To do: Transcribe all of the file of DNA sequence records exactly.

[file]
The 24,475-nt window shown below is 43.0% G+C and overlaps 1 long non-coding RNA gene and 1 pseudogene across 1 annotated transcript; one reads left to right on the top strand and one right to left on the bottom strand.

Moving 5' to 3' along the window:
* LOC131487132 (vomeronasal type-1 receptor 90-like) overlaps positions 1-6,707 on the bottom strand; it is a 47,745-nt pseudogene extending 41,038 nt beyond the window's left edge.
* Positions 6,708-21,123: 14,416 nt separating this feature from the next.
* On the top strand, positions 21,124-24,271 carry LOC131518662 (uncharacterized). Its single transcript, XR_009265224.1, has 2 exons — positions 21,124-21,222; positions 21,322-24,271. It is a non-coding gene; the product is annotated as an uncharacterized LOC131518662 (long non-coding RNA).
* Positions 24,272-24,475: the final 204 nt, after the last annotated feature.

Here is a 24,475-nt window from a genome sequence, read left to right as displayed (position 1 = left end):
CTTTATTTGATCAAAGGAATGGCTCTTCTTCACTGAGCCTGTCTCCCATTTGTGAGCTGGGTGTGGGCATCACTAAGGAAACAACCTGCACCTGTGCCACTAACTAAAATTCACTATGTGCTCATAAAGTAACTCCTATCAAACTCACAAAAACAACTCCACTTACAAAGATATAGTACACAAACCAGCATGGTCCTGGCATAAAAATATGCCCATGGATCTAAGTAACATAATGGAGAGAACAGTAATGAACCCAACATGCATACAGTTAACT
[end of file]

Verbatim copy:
The 24,475-nt window shown below is 43.0% G+C and overlaps 1 long non-coding RNA gene and 1 pseudogene across 1 annotated transcript; one reads left to right on the top strand and one right to left on the bottom strand.

Moving 5' to 3' along the window:
* LOC131487132 (vomeronasal type-1 receptor 90-like) overlaps positions 1-6,707 on the bottom strand; it is a 47,745-nt pseudogene extending 41,038 nt beyond the window's left edge.
* Positions 6,708-21,123: 14,416 nt separating this feature from the next.
* On the top strand, positions 21,124-24,271 carry LOC131518662 (uncharacterized). Its single transcript, XR_009265224.1, has 2 exons — positions 21,124-21,222; positions 21,322-24,271. It is a non-coding gene; the product is annotated as an uncharacterized LOC131518662 (long non-coding RNA).
* Positions 24,272-24,475: the final 204 nt, after the last annotated feature.

Here is a 24,475-nt window from a genome sequence, read left to right as displayed (position 1 = left end):
CTTTATTTGATCAAAGGAATGGCTCTTCTTCACTGAGCCTGTCTCCCATTTGTGAGCTGGGTGTGGGCATCACTAAGGAAACAACCTGCACCTGTGCCACTAACTAAAATTCACTATGTGCTCATAAAGTAACTCCTATCAAACTCACAAAAACAACTCCACTTACAAAGATATAGTACACAAACCAGCATGGTCCTGGCATAAAAATATGCCCATGGATCTAAGTAACATAATGGAGAGAACAGTAATGAACCCAACATGCATACAGTTAACT